And when most of the United States were celebrating Independence Day on July 4, hundreds of US companies were hit by a ransomware attack demanding 70 million USD in Bitcoin. Attackers known to be affiliated with REvil, a Russian ransomware group, exploited multiple previously unknown vulnerabilities in IT management software. The targets included schools, small public-sector bodies, travel and leisure organizations, and credit unions, to name a few. While the threat of ransomware and ransom DDoS is not new (read our posts on ransomware and ransom DDoS from 2021 Q1), the latest attacks on Internet properties ranging from wineries, professional sports teams, ferry services and hospitals has brought them from just being background noise to front page headlines affecting our day-to-day lives. In fact, recent attacks have propelled ransomware and DDoS to the top of US President Biden’s national security agenda.
The DDoS attack trends observed over Cloudflare’s network in 2021 Q2 paint a picture that reflects the overall global cyber threat landscape. Here are some highlights.
Over 11% of our surveyed customers who were targeted by a DDoS attack reported receiving a threat or ransom letter threatening in advance, in the first six months of this year. Emergency onboarding of customers under an active DDoS attack increased by 41.8% in 2021 H1 compared to 2020 H2.
HTTP DDoS attacks targeting government administration/public sector websites increased by 491%, making it the second most targeted industry after Consumer Services whose DDoS activity increased by 684% QoQ.
China remains the country with the most DDoS activity originating from within their borders — 7 out of every 1,000 HTTP requests originating from China were part of an HTTP DDoS attack targeting websites, and more than 3 out of every 100 bytes that were ingested in our data centers in China were part of a network-layer DDoS attack.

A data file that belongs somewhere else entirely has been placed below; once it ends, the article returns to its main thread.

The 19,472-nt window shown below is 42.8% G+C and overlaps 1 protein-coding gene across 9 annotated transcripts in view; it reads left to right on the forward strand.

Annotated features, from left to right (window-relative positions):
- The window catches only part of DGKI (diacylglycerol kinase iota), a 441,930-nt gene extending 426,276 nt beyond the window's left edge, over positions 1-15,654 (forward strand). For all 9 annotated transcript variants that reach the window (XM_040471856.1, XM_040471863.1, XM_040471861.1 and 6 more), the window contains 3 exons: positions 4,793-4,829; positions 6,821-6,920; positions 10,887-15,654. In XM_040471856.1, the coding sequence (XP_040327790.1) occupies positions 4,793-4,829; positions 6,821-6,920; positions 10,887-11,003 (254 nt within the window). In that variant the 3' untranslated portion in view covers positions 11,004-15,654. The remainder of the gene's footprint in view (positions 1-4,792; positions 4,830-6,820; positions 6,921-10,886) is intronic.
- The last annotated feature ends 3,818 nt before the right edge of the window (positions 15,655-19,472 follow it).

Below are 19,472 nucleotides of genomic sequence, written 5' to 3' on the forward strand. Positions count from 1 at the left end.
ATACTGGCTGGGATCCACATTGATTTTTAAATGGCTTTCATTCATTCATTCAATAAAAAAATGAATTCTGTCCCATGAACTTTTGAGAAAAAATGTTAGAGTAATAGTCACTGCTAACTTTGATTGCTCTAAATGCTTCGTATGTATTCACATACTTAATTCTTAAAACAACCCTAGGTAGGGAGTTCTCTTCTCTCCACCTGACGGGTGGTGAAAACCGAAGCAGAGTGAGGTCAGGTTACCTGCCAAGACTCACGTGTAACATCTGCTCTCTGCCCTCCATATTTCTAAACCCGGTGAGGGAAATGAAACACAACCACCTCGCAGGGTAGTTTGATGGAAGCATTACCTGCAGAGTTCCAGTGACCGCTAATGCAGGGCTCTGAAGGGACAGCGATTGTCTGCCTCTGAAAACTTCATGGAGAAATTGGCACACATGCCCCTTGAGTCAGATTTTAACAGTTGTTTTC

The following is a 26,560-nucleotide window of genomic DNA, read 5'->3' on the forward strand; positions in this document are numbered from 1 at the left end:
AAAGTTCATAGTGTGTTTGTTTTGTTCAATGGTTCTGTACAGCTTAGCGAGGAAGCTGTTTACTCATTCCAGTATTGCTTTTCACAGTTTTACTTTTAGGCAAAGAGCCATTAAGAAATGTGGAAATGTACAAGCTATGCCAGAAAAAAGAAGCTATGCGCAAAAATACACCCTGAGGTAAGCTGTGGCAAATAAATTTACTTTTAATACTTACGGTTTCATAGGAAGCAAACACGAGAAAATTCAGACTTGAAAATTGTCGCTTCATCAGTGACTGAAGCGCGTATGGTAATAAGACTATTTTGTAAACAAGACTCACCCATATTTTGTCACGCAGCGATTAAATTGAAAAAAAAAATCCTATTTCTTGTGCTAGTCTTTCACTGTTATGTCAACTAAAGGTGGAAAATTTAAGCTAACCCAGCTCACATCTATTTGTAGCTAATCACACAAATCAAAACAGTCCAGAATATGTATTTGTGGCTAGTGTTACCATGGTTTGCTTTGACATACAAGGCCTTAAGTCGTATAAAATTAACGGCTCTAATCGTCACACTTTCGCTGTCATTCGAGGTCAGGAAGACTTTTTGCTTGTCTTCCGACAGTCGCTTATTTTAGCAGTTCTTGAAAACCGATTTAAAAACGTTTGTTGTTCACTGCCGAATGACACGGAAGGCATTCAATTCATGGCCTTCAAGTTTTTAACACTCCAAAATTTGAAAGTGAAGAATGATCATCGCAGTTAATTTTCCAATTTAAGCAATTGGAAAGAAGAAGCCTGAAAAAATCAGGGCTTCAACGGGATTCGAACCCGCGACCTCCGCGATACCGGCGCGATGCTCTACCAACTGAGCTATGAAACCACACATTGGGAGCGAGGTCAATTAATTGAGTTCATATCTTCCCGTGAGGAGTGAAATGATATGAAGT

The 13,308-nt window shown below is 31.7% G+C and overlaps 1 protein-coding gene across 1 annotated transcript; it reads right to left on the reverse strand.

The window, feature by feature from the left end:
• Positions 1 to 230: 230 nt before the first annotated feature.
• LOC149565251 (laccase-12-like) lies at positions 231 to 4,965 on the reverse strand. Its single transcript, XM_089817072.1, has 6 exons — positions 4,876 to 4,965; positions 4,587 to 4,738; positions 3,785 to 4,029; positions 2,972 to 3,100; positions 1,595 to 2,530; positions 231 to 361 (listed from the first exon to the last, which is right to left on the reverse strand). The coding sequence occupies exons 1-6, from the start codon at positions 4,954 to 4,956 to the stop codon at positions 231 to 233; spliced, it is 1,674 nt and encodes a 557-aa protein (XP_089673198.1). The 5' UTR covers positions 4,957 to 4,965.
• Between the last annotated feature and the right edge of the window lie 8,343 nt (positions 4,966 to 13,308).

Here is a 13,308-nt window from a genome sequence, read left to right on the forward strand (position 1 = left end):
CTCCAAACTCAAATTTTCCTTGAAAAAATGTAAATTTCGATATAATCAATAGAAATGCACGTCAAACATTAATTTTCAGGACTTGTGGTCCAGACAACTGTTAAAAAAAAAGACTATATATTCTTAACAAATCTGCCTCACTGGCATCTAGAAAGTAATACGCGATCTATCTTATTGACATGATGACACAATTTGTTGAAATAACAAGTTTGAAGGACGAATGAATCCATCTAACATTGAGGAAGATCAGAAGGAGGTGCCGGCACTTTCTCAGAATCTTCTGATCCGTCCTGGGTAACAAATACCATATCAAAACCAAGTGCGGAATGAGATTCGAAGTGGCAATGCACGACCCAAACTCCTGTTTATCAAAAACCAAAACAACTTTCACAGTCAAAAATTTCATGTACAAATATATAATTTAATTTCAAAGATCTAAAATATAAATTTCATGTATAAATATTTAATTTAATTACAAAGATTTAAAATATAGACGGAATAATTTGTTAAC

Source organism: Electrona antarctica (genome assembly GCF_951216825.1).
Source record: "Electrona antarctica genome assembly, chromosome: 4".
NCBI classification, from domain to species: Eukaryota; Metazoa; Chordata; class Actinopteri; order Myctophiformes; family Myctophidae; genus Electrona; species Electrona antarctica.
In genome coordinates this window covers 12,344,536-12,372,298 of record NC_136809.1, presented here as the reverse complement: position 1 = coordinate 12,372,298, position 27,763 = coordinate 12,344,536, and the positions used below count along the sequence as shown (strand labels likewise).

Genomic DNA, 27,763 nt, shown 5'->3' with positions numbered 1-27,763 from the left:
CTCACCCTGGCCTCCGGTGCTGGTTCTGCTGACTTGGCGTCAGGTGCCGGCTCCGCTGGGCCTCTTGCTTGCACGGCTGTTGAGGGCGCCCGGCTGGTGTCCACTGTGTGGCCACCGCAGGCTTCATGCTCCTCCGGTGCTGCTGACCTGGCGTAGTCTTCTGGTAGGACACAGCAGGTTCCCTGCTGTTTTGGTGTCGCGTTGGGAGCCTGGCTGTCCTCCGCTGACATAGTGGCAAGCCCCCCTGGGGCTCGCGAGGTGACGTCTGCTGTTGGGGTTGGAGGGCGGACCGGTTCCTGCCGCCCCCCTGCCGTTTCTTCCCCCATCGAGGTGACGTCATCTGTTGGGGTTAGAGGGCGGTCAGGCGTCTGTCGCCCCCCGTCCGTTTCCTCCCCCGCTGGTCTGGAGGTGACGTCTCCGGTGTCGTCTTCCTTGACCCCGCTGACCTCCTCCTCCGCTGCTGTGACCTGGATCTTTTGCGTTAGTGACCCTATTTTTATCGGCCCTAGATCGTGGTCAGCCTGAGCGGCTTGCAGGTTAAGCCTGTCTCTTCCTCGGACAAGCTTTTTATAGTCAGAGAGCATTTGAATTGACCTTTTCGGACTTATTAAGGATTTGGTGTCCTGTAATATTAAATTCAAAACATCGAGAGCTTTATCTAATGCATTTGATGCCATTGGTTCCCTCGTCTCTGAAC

Emerging threats included amplification DDoS attacks that abused the Quote of the Day (QOTD) protocol which increased by 123% QoQ. Additionally, as the adoption of QUIC protocol continues to increase, so do attacks over QUIC — registering a whopping 109% QoQ surge in 2021 Q2. The number of network-layer DDoS attacks in the range of 10-100 Gbps increased by 21.4% QoQ. One customer that was attacked is Hypixel, an American gaming company. Hypixel remained online with no downtime and no performance penalties to their gamer users, even when under an active DDoS attack campaign larger than 620 Gbps. Read their story here.
To view all DDoS attack insights across all regions and industries worldwide, visit Cloudflare’s interactive Radar DDoS dashboard.
Application-layer DDoS attacks
Application-layer DDoS attacks, specifically HTTP DDoS attacks, are attacks that usually aim to disrupt an HTTP server by making it unable to process legitimate user requests. If a server is bombarded with more requests than it can process, the server will drop legitimate requests or even crash resulting in performance penalties or a denial of service event for legitimate users.
DDoS activity per market industry
When we analyze attacks, we calculate the ‘DDoS activity’ rate, which is the percentage of attack traffic out of the total traffic (attack + clean). This allows us to normalize the data points and avoid biases towards, for example, a larger data center that naturally handles more traffic and therefore also more attacks.
In 2021 Q2, Consumer Services was the most targeted industry followed by Government Administration and Marketing & Advertising.
DDoS activity per source country
To understand the origin of the HTTP attacks we observed over Cloudflare’s network, we look at the source IP address of the client generating the attack HTTP requests. Unlike network-layer attacks, source IPs cannot be spoofed in HTTP attacks. A high DDoS activity rate in a given country indicates large botnets operating from within.
China and the US remain in the first and second places, respectively, regarding the percentage of DDoS activity originating from within their territories. In China, more than 7 out of every 1,000 HTTP requests were part of an HTTP DDoS attack, while in the US almost 5 out of 1,000 HTTP requests were part of an attack.
DDoS activity per target country
In order to identify which countries the targets of the DDoS attacks resided in, we break down the DDoS activity by our customers’ billing countries. Note that Cloudflare does not charge for attack traffic and has pioneered providing unmetered and unlimited DDoS protection since 2017. By cross-referencing the attack data with our customers’ billing country, we can identify which countries were attacked the most.